The Challenges of ARH
These are challenging times for the U.S. military, and in particular for Army aviation. The Army is struggling to comprehend just what Defense Secretary Donald Rumsfeld and Gen. Peter Schoomaker's vision of Transformation means for operational units like those of Army aviation. Those units and their leaders also are coping with the demands of an operational tempo unprecedented in recent history and the toll it is taking on their personnel and their equipment. At the same time, they must define the requirements that will result in the equipment they need to combat small, diverse enemies as part of smaller and more mobile battle forces.
The situation brings to mind the timeworn analogy that the tasks are tantamount to changing a tire on a car that's doing 65 mph. down a highway. That's really no surprise to members of the military, who have been asked (perhaps for as long as organized armies have existed) to do more than their funding, staffing and outfitting would seem to support. They're used to changing that fast-spinning tire because they're asked to do it all the time. They know that sometimes they might pull it off. Sometimes the pace will slow down enough for the job to be done. Sometimes the car will crash to a halt and they'll have the time--whether they like it or not--to do the job.
We've seen ample evidence of that in Iraq, where U.S. troops have done a valiant job and logged many successes against a determined enemy despite hurdles imposed by our own side. They fought on and won despite a lack of protective equipment for air and ground troops and aircraft that in some cases were older than the soldiers, sailors, Marines and airmen flying and riding in them. Early on, Army aviators were betrayed by tactics, techniques and procedures that left them vulnerable to dispersed, loosely organized and devious foes. A recent RAND Corp. report to Rumsfeld on lessons learned from planning and operations in Iraq, first reported April 1 by The Washington Post, notes that "air forces were not responsive enough to take over the Army's mission of suppressing enemy mortars and artillery. Deep-attack Apache helicopter missions in Iraq proved risky and not very productive, while opportunities were lost to employ them for close support or reconnaissance." The report goes on to note that "though planned, no air assault operations were undertaken, primarily because the risks outweighed the expected benefits."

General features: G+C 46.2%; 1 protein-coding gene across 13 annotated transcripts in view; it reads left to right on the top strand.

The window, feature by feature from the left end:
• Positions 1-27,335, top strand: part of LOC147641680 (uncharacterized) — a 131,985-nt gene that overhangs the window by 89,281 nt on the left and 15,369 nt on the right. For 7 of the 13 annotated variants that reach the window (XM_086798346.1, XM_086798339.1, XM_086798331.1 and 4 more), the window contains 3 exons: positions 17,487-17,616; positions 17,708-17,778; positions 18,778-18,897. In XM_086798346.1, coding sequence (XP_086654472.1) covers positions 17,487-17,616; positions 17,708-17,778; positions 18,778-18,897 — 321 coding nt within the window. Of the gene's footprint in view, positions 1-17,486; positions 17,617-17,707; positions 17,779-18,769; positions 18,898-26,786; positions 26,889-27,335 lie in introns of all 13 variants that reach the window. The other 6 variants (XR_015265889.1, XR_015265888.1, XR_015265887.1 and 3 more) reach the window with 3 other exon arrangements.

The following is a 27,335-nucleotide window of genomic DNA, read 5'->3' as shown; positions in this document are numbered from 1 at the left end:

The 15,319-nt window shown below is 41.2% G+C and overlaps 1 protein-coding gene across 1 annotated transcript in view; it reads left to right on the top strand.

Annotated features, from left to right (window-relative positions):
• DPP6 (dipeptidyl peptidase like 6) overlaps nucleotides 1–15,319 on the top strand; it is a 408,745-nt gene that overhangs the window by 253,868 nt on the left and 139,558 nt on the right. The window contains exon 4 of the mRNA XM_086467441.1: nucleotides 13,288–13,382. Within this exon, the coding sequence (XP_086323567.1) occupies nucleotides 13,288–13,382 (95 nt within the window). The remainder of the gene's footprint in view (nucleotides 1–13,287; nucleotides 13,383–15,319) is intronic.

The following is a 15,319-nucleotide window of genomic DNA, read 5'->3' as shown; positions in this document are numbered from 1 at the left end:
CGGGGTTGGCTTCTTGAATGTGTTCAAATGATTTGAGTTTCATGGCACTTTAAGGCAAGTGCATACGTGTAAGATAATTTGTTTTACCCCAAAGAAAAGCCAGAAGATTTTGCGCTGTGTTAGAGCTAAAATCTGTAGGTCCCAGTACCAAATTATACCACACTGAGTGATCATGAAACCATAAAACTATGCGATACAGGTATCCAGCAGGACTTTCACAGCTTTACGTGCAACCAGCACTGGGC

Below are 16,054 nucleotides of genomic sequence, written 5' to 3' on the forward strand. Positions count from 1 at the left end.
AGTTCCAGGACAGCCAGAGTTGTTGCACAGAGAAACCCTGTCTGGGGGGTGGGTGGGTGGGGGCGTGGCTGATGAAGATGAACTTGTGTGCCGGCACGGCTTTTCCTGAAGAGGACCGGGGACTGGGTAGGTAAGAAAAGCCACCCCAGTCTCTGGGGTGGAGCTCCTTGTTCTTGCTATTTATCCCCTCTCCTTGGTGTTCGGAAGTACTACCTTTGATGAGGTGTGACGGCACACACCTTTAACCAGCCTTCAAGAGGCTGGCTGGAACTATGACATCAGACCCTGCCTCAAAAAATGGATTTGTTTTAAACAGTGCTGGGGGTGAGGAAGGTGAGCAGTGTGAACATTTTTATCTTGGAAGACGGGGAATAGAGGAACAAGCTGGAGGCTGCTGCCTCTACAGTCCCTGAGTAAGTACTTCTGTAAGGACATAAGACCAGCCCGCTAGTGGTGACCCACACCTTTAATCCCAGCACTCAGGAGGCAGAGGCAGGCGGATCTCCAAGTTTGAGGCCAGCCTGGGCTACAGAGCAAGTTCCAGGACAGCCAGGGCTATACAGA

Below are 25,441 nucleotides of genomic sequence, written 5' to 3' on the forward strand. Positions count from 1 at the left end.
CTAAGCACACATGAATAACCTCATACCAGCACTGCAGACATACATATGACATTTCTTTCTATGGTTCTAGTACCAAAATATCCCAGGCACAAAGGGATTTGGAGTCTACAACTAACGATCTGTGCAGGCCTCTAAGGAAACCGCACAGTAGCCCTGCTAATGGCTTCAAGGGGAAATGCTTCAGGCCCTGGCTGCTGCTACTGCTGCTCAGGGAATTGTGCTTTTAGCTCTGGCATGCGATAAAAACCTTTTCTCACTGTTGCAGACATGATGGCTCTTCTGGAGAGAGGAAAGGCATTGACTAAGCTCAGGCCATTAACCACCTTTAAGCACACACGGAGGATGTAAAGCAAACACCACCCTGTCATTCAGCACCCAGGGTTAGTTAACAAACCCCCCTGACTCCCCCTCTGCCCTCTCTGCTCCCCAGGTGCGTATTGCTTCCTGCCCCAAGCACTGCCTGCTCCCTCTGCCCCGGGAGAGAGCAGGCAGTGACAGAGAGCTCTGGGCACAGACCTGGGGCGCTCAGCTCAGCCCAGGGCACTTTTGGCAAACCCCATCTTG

Rumsfeld and his Army chief of staff claim to be big on learning lessons of the past. That's a main reason behind their drive for Transformation. The Army has a unique opportunity to apply the lessons of Iraq and Afghanistan in its selection and fielding of new aircraft for its multi-billion dollar Armed Reconnaissance and Light Utility helicopter programs. Civilian and military Army leaders and their contractors squandered decades and billions of dollars on the canceled Comanche program to field an armed reconnaissance and scout helicopter for 21st century fighters. They can't afford to make mistakes or miss the opportunities presented by these new aircraft programs, the first of which is due for selection next month.
There already is a great deal of skepticism of the Armed Reconnaissance Helicopter program among observers who question the wisdom of building the Army's future airborne recon/scout capabilities on what are essentially Vietnam-era designs--Bell's 407X, rooted in its 206/OH-58 family, and the Boeing/MD contender, based on the MH-/AH-6. The first two challenges for Army aviation, then, are to make sure that the winning Armed Reconnaissance contender is, in truth, a new and vastly more capable platform for the missions before it, and then to demonstrate to the troops in the field that this is so.
Another challenge is to ensure that the Armed Reconnaissance winner is a flexible design capable of meeting threats that will arise over the next half-century. The rap against the Comanche was that its stealthy features would be of little use in battle against a dispersed enemy hunkered down in an urban or mountain setting, like those faced in Iraq and Afghanistan. The same complaint is lodged against the Kiowa Warrior, designed in part to hover behind a tree line and spot far-off enemy forces with its mast-mounted sight, which apparently has little utility when the enemy is a 17-year-old kid in the street below with a rocket-propelled grenade. The most obvious example of this complaint is Bell's placement of the sensor sights under the nose of its Armed Reconnaissance contender.
But designers of the Comanche and Kiowa Warrior didn't anticipate the fall of the Soviet Union or the rise of Islamic fundamentalist foes in southwest Asia. Who knows whence tomorrow's foes will come? No one can say for certain, but we owe it to our aviation forces to give them platforms that can be adapted rapidly to counter new foes wherever they may arise.